Does it smell like a school gymnasium in here? Info/tix
It's tempting to praise Mitski Miyawaki's most recent albums, Puberty 2 (2016) and Be The Cowboy (2018), for their brevity alone. Mitski tends to pack her ambitions into tracks that barely run longer than two minutes, creating powerful vignettes that thrive on specificity and humanism. Take the second track of each album: Puberty 2's "Dan The Dancer," with its punchy guitars and a melody that doesn't give a damn about your beauty standards, imagines a rich backstory for an inconsequential yet intimate moment with a lover. Be The Cowboy's pulsing "Why Didn't You Stop Me?" covers the crushing realization that comes when a soon-to-be ex calls your bluff. Her most acclaimed single, the soaring "Your Best American Girl," explores the insecurities of dating someone from a different background. Beginning with a single with a single strum, hushed and husky, the song crescendos into fuzzy distortion, simmering down between the choruses with masterful control.
Mistki has never seemed more comfortable or flexible than she does on Cowboy, seamlessly blending the mostly forgotten orchestral sounds of 2013's Retired From Sad, New Career In Business, and the rockiest influences from the subsequent year's Bury Me At Makeout Creek, moving from disco-tinged bangers like "Nobody" to delicate piano ballads such as "Two Slow Dancers." With this level of virtuosity, it's hard to imagine a scene we could be flung into that would not ring vital and familiar, begging to be further explored before were lurch into the next. —Caleb Oakley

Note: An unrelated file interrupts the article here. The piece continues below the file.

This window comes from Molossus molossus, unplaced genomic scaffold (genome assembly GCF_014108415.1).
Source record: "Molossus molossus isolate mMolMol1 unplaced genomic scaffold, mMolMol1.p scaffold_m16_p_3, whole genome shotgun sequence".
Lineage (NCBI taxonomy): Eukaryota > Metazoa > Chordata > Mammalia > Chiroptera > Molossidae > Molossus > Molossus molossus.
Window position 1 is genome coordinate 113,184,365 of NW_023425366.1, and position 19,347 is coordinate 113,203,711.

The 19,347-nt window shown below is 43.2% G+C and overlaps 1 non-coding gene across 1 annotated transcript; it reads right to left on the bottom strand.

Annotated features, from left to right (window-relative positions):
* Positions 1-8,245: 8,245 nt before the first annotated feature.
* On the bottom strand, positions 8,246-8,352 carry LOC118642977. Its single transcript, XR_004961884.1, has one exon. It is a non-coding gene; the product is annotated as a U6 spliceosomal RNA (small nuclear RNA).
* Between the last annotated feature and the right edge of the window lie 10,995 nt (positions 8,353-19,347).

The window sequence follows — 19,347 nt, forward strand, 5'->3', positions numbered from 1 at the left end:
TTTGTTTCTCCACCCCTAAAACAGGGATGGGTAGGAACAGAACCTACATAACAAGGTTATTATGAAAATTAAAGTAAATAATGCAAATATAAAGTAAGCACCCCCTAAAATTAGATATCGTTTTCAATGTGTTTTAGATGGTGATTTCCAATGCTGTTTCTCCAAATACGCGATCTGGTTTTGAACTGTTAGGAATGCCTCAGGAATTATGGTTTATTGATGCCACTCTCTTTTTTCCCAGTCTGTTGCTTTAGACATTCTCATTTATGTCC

Melina Duterte of opening band Jay Som invests just as much complexity into her own approach to pop songwriting and production, usually with more of a bright and pillowy touch. "O.K., Meet Me Underwater," recorded during the sessions for 2017's Everybody Works but released later on a 7-inch, takes just a few lines to sketch out an emotional gulf Duterte isn't sure how to cross—"I've been away, but I haven't changed / Can't say the same, you've gone your way / You think too much, your time is up / I'll be a friend, just tell me when"—and she wraps it all in an at once delicate and powerful mix of dream-pop and funk. Tender, at times playful, but never trivial, Duterte pulls together a wealth of melodic ideas on Everybody Works, from the shout-along vocals of "The Bus Song" to the slinking and stretching guitar hooks of "Baybee." Jay Som released the Adult Swim single "Simple" in February and is working on a new record, so here's hoping for some new stuff in the set here. —Scott Gordon